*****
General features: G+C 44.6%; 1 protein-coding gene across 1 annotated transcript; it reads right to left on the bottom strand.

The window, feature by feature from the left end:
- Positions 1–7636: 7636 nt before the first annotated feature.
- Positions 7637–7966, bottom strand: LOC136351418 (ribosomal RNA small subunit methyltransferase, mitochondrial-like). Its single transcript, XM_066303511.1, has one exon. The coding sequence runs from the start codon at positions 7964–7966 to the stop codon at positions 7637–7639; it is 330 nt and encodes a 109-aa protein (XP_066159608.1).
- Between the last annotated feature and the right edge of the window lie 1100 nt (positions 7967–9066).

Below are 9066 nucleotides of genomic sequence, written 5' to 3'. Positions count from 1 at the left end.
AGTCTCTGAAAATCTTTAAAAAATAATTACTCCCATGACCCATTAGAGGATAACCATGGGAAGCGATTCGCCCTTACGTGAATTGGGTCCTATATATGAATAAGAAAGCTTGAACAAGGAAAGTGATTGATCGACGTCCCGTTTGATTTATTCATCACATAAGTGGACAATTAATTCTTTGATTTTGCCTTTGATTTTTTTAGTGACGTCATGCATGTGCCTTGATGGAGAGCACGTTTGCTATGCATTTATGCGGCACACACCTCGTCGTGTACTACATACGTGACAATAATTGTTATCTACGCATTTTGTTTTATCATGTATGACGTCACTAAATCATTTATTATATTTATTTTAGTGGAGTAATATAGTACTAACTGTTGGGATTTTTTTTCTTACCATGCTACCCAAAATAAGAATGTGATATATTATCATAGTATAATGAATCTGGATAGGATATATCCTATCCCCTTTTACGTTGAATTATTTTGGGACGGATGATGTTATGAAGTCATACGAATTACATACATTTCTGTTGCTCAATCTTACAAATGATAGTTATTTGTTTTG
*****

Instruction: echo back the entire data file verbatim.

General features: G+C 44.6%; 1 protein-coding gene across 1 annotated transcript; it reads right to left on the bottom strand.

The window, feature by feature from the left end:
- Positions 1–7636: 7636 nt before the first annotated feature.
- Positions 7637–7966, bottom strand: LOC136351418 (ribosomal RNA small subunit methyltransferase, mitochondrial-like). Its single transcript, XM_066303511.1, has one exon. The coding sequence runs from the start codon at positions 7964–7966 to the stop codon at positions 7637–7639; it is 330 nt and encodes a 109-aa protein (XP_066159608.1).
- Between the last annotated feature and the right edge of the window lie 1100 nt (positions 7967–9066).

Below are 9066 nucleotides of genomic sequence, written 5' to 3'. Positions count from 1 at the left end.
AGTCTCTGAAAATCTTTAAAAAATAATTACTCCCATGACCCATTAGAGGATAACCATGGGAAGCGATTCGCCCTTACGTGAATTGGGTCCTATATATGAATAAGAAAGCTTGAACAAGGAAAGTGATTGATCGACGTCCCGTTTGATTTATTCATCACATAAGTGGACAATTAATTCTTTGATTTTGCCTTTGATTTTTTTAGTGACGTCATGCATGTGCCTTGATGGAGAGCACGTTTGCTATGCATTTATGCGGCACACACCTCGTCGTGTACTACATACGTGACAATAATTGTTATCTACGCATTTTGTTTTATCATGTATGACGTCACTAAATCATTTATTATATTTATTTTAGTGGAGTAATATAGTACTAACTGTTGGGATTTTTTTTCTTACCATGCTACCCAAAATAAGAATGTGATATATTATCATAGTATAATGAATCTGGATAGGATATATCCTATCCCCTTTTACGTTGAATTATTTTGGGACGGATGATGTTATGAAGTCATACGAATTACATACATTTCTGTTGCTCAATCTTACAAATGATAGTTATTTGTTTTG